An eye examination is a comprehensive assessment of your vision and eye health. Regular eye exams are essential to maintain good eye health, as they can detect potential issues early on, even if you don’t currently experience any vision problems.
Here’s what you can expect during an eye examination:
- History and Symptoms: The optometric technician will start by asking you about your medical history, any previous eye conditions, and any symptoms you might be experiencing, such as blurry vision, eye strain, or headaches.
- Visual Acuity Test: This test checks how well you can see at various distances. You’ll be asked to read letters or numbers from an eye chart. This determines if you might need glasses or contact lenses and helps assess the sharpness of your vision.
- Refraction Test: The optometrist will perform a refraction to determine your exact prescription for corrective lenses. During the refraction the doctor will check for:
Myopia (nearsightedness): Difficulty seeing distant objects clearly.
Hyperopia (farsightedness): Difficulty seeing close objects clearly.
Astigmatism: Blurred vision caused by an irregularly shaped cornea.
Presbyopia: Age-related difficulty in focusing on nearby objects.
- Eye Muscle Test: The eye doctor will check how well your eye muscles work together and how well your eyes track moving objects.
- Slit Lamp Examination: This is a microscope that allows the eye doctor to examine the structures of your eye, including the cornea, iris, lens, and retina, to look for any signs of eye diseases or conditions.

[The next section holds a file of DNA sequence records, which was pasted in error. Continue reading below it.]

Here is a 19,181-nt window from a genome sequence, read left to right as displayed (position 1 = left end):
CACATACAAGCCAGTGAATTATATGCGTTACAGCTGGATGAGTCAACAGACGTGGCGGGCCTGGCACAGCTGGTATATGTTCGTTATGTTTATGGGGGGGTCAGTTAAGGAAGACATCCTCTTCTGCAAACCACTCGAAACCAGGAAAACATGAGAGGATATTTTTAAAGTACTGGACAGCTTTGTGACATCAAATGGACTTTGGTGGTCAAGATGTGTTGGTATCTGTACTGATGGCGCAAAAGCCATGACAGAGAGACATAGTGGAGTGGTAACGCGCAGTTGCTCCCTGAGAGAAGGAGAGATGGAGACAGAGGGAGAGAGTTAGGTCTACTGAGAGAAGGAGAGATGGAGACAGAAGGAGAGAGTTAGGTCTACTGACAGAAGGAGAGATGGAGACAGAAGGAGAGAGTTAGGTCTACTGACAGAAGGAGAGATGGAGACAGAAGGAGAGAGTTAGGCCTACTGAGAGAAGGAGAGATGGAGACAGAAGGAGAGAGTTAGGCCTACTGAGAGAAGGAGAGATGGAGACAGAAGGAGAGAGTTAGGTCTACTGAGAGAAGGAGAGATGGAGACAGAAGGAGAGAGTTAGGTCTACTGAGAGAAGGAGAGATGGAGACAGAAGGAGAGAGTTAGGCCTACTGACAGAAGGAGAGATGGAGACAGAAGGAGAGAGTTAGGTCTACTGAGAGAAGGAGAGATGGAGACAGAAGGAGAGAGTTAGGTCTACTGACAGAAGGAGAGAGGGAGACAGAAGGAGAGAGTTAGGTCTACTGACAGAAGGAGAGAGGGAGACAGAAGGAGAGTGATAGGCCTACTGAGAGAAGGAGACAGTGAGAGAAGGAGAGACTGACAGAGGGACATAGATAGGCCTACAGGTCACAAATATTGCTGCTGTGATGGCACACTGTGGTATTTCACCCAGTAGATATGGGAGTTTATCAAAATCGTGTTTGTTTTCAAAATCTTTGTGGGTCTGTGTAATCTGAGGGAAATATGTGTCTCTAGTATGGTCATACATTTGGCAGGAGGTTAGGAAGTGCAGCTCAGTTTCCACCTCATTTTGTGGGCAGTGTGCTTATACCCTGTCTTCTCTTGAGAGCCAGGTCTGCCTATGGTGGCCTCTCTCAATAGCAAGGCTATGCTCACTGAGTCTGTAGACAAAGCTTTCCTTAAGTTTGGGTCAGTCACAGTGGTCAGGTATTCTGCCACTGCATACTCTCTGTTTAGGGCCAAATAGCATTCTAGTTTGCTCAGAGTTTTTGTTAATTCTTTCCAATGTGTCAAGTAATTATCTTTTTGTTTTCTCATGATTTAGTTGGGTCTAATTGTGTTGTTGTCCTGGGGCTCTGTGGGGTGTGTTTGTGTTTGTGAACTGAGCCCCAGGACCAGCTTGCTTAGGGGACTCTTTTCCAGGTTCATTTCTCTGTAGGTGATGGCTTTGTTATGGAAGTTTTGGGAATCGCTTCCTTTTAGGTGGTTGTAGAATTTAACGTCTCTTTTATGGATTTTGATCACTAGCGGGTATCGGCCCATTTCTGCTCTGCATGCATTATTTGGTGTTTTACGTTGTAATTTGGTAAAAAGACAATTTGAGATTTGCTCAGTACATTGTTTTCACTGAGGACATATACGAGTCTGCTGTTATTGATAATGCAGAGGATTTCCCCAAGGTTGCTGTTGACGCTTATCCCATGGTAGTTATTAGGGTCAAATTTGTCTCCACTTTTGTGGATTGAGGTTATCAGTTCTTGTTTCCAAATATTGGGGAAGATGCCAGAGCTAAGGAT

- Tonometry: This test measures the pressure inside your eyes, which helps screen for glaucoma, a condition that can damage the optic nerve if left untreated.
- Pupil Dilation: In some cases, the eye doctor may dilate your pupils using eye drops to get a better view of the inside of your eyes, especially the retina.
- Additional Tests: Depending on your specific needs and any symptoms you have, the eye doctor may conduct additional tests to assess eye health thoroughly. Our state of the art OPTOS machine can take an image of the inside of your eye allowing the doctor to see a much wider view.
It’s generally recommended to have a comprehensive eye exam at least once every one to two years, depending on your age, risk factors, and any existing eye conditions. Children and adults over 60 years old may require more frequent eye exams.
Remember, if you’re experiencing sudden changes in your vision or have any concerns about your eyes, don’t wait for a scheduled eye exam; contact an eye care professional immediately for an evaluation.